# Sparse 2d array for excessively huge worlds.

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I wanted a huge world for a tile-based game. Excessively huge. 2^32 tiles on a side. That's 18446744073709551616 individual tiles. Assuming each tile is 1 byte (They aren't, they are almost a k!) that's 16 exabytes. To put that in perspective, an exabyte is 1024 petabytes, which is 1024 terabytes. I'm fairly certain that that's more bytes than there are atoms in the universe. At the very least, we can say with confidence that I do not have 16 exabytes of memory laying around. So how do we normally handle this sort of gigantic world? We divide it into pieces. Zones. Or chunks. But I have an additional requirment, because I hate myself - the world must be seamless. It must not just be seamless, but the world coordinates must be continuous. From the perspective of the player, the world really is 2^32 tiles on a side. So how are we going to manage this? Obviously, the world is far larger than the player will ever explore. We only need to store those chunks of the world the player actually explores. (And we can probably discard them after they leave; but that's an entirely different issue.) The solution is a sparse array. A sparse array has continuous indecies, but non-continuous storage. It's actually a tree, where each leaf corresponds to a chunk of the array. In this case, working in 2 dimensions, it looks very much like a generalized quad tree. The tree is set up by specifying the bits of the index to use at each level. Hopefully this will make sense after I explain how I traverse the tree. Each level of the tree has a specific set of bits assigned to it. I'll work with 8 bit indexes, a 256*256 world, for all the examples. Lets use a 3 level tree. Our bit ranges for the levels will be 2, 2, and 4. This means that the first level uses the first 2 bits, the second level uses the next 2 bits, etc. Each tree-node sits at one level, and stores a 2d array of it's children nodes, which sit at the next level. We can find the coordinates in this child array using simple bit operations. We take the index we are trying to find and we shift it so that the level's assigned bits are moved to the right-most position. Then we mask off all but those bits. This value is now within the range of the child array. If this node is a leaf, this value is the index into the data! We recurse into our children until we reach a leaf. Fetching a particular value from the sparse array is amortized constant time. Since the world data is loaded (or generated) on demand, no more leaf chunks are stored than the player actually visits. The world appears to be infinite - or at least excessively huge - but memory usage isn't. Now. Code.
#ifndef COMMON_SPARSE_PLANE_H
#define COMMON_SPARSE_PLANE_H

#include <vector>
#include <cassert>

namespace Common
{
template <typename INTEGER_INDEX_TYPE, typename VALUE_TYPE, typename CALLABLE_GET_CHUNK>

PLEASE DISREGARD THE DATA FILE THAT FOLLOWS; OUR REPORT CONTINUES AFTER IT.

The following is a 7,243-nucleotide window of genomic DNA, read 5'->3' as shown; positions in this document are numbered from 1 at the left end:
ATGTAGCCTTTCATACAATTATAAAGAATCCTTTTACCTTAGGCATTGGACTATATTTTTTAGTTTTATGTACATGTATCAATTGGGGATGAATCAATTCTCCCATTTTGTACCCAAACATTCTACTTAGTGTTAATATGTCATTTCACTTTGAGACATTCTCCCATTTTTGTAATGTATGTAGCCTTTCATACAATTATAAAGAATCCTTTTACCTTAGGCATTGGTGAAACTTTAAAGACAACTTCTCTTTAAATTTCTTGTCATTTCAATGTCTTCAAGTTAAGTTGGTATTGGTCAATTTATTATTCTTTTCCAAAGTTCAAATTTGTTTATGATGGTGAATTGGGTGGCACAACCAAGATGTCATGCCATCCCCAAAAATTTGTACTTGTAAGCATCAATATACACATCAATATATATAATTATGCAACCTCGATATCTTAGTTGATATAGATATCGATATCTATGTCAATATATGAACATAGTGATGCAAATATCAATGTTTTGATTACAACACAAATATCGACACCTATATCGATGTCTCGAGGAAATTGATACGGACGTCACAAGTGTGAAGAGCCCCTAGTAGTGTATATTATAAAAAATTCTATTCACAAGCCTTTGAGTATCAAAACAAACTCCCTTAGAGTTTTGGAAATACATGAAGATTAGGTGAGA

class SparsePlane
{
public:

typedef std::vector<VALUE_TYPE> Storage;

private:

template <typename T>
static unsigned char sum( T begin, T end )
{
unsigned char r = 0;
while (begin != end) { r += *begin; ++begin; }
return r;
}

class Node
{
union
{
std::vector<VALUE_TYPE>* storage;
std::vector<Node*>* children;
} sc;

unsigned char * bits_begin;
unsigned char * bits_end;
unsigned char shift;

bool is_leaf() { return shift == 0; }
unsigned int dim() { return 1 << (*bits_begin); }

{
INTEGER_INDEX_TYPE r = 0;
while (r < dim() - 1) ++(r <<= 1);
return r;
}

public:

Node(unsigned char * bits_begin,
unsigned char * bits_end,
CALLABLE_GET_CHUNK get_chunk,
INTEGER_INDEX_TYPE x_index,
INTEGER_INDEX_TYPE y_index)
: bits_begin(bits_begin),
bits_end(bits_end)
{
assert( bits_begin < bits_end );
assert( *bits_begin < sizeof(INTEGER_INDEX_TYPE) );

shift = sum( bits_begin + 1, bits_end );
assert( shift < sizeof(INTEGER_INDEX_TYPE) );

if (is_leaf())
{
sc.storage = new std::vector<VALUE_TYPE>();
sc.storage->resize( dim() * dim() );
//Masking off the least signifigant bits will give us the left and top extents of the chunk.
}
else
{
sc.children = new std::vector<Node*>();
sc.children->resize( dim() * dim() );
for (unsigned int i = 0; i < dim() * dim(); ++i) (*sc.children) = 0;
}
}

~Node()
{
if (is_leaf()) delete sc.storage;
else
{
for (unsigned int i = 0; i < dim() * dim(); ++i) delete (*sc.children);
delete sc.children;
}
}

VALUE_TYPE& get(const INTEGER_INDEX_TYPE x_index, const INTEGER_INDEX_TYPE y_index, CALLABLE_GET_CHUNK get_chunk)
{
INTEGER_INDEX_TYPE l_x_index = (x_index >> shift) & mask();
INTEGER_INDEX_TYPE l_y_index = (y_index >> shift) & mask();

unsigned int normalized_coord = (l_y_index * dim()) + l_x_index;

if (is_leaf())
{
return (*sc.storage)[ normalized_coord ];
}
else
{
if (!(*sc.children)[ normalized_coord ]) (*sc.children)[ normalized_coord ] =